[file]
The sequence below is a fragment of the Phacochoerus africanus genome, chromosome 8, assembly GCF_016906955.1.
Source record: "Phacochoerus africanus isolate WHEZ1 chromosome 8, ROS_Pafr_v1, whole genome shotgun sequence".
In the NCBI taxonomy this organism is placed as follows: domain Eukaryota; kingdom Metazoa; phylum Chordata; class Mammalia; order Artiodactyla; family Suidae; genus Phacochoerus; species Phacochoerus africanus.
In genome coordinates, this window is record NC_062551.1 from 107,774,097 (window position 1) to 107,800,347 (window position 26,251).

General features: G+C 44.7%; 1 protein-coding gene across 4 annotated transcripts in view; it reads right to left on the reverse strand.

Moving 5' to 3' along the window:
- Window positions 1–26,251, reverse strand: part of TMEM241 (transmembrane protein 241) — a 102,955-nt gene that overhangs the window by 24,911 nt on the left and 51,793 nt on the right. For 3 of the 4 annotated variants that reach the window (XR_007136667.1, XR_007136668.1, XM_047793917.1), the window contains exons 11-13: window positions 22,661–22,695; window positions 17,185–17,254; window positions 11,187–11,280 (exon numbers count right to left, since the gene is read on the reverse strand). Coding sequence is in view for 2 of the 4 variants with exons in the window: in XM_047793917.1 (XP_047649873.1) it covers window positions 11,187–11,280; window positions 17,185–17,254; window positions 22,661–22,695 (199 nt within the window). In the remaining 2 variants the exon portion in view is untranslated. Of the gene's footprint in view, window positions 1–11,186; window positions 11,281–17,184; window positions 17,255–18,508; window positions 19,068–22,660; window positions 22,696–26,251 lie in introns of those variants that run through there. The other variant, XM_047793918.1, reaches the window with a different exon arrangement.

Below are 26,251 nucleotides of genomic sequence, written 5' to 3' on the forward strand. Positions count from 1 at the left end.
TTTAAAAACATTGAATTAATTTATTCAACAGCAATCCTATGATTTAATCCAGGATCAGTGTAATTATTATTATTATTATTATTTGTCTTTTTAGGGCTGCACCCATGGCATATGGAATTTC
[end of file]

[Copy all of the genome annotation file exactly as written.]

The sequence below is a fragment of the Phacochoerus africanus genome, chromosome 8, assembly GCF_016906955.1.
Source record: "Phacochoerus africanus isolate WHEZ1 chromosome 8, ROS_Pafr_v1, whole genome shotgun sequence".
In the NCBI taxonomy this organism is placed as follows: domain Eukaryota; kingdom Metazoa; phylum Chordata; class Mammalia; order Artiodactyla; family Suidae; genus Phacochoerus; species Phacochoerus africanus.
In genome coordinates, this window is record NC_062551.1 from 107,774,097 (window position 1) to 107,800,347 (window position 26,251).

General features: G+C 44.7%; 1 protein-coding gene across 4 annotated transcripts in view; it reads right to left on the reverse strand.

Moving 5' to 3' along the window:
- Window positions 1–26,251, reverse strand: part of TMEM241 (transmembrane protein 241) — a 102,955-nt gene that overhangs the window by 24,911 nt on the left and 51,793 nt on the right. For 3 of the 4 annotated variants that reach the window (XR_007136667.1, XR_007136668.1, XM_047793917.1), the window contains exons 11-13: window positions 22,661–22,695; window positions 17,185–17,254; window positions 11,187–11,280 (exon numbers count right to left, since the gene is read on the reverse strand). Coding sequence is in view for 2 of the 4 variants with exons in the window: in XM_047793917.1 (XP_047649873.1) it covers window positions 11,187–11,280; window positions 17,185–17,254; window positions 22,661–22,695 (199 nt within the window). In the remaining 2 variants the exon portion in view is untranslated. Of the gene's footprint in view, window positions 1–11,186; window positions 11,281–17,184; window positions 17,255–18,508; window positions 19,068–22,660; window positions 22,696–26,251 lie in introns of those variants that run through there. The other variant, XM_047793918.1, reaches the window with a different exon arrangement.

Below are 26,251 nucleotides of genomic sequence, written 5' to 3' on the forward strand. Positions count from 1 at the left end.
TTTAAAAACATTGAATTAATTTATTCAACAGCAATCCTATGATTTAATCCAGGATCAGTGTAATTATTATTATTATTATTATTTGTCTTTTTAGGGCTGCACCCATGGCATATGGAATTTC